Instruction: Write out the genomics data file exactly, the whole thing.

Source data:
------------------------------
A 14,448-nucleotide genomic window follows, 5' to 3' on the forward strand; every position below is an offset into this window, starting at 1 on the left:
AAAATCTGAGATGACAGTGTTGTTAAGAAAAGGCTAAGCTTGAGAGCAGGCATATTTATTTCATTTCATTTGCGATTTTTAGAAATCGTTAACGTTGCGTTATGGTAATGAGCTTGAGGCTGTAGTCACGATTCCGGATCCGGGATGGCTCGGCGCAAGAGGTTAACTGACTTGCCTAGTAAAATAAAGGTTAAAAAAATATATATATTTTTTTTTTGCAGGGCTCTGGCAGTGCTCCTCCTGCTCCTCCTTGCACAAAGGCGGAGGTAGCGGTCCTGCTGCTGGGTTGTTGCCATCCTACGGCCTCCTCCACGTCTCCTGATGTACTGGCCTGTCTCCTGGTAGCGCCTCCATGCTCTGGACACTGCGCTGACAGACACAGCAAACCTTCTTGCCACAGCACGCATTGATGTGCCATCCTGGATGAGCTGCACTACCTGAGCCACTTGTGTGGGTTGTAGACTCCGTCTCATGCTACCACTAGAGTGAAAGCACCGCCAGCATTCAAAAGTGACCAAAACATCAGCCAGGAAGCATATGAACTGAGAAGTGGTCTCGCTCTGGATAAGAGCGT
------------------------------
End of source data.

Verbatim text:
A 14,448-nucleotide genomic window follows, 5' to 3' on the forward strand; every position below is an offset into this window, starting at 1 on the left:
AAAATCTGAGATGACAGTGTTGTTAAGAAAAGGCTAAGCTTGAGAGCAGGCATATTTATTTCATTTCATTTGCGATTTTTAGAAATCGTTAACGTTGCGTTATGGTAATGAGCTTGAGGCTGTAGTCACGATTCCGGATCCGGGATGGCTCGGCGCAAGAGGTTAACTGACTTGCCTAGTAAAATAAAGGTTAAAAAAATATATATATTTTTTTTTTGCAGGGCTCTGGCAGTGCTCCTCCTGCTCCTCCTTGCACAAAGGCGGAGGTAGCGGTCCTGCTGCTGGGTTGTTGCCATCCTACGGCCTCCTCCACGTCTCCTGATGTACTGGCCTGTCTCCTGGTAGCGCCTCCATGCTCTGGACACTGCGCTGACAGACACAGCAAACCTTCTTGCCACAGCACGCATTGATGTGCCATCCTGGATGAGCTGCACTACCTGAGCCACTTGTGTGGGTTGTAGACTCCGTCTCATGCTACCACTAGAGTGAAAGCACCGCCAGCATTCAAAAGTGACCAAAACATCAGCCAGGAAGCATATGAACTGAGAAGTGGTCTCGCTCTGGATAAGAGCGT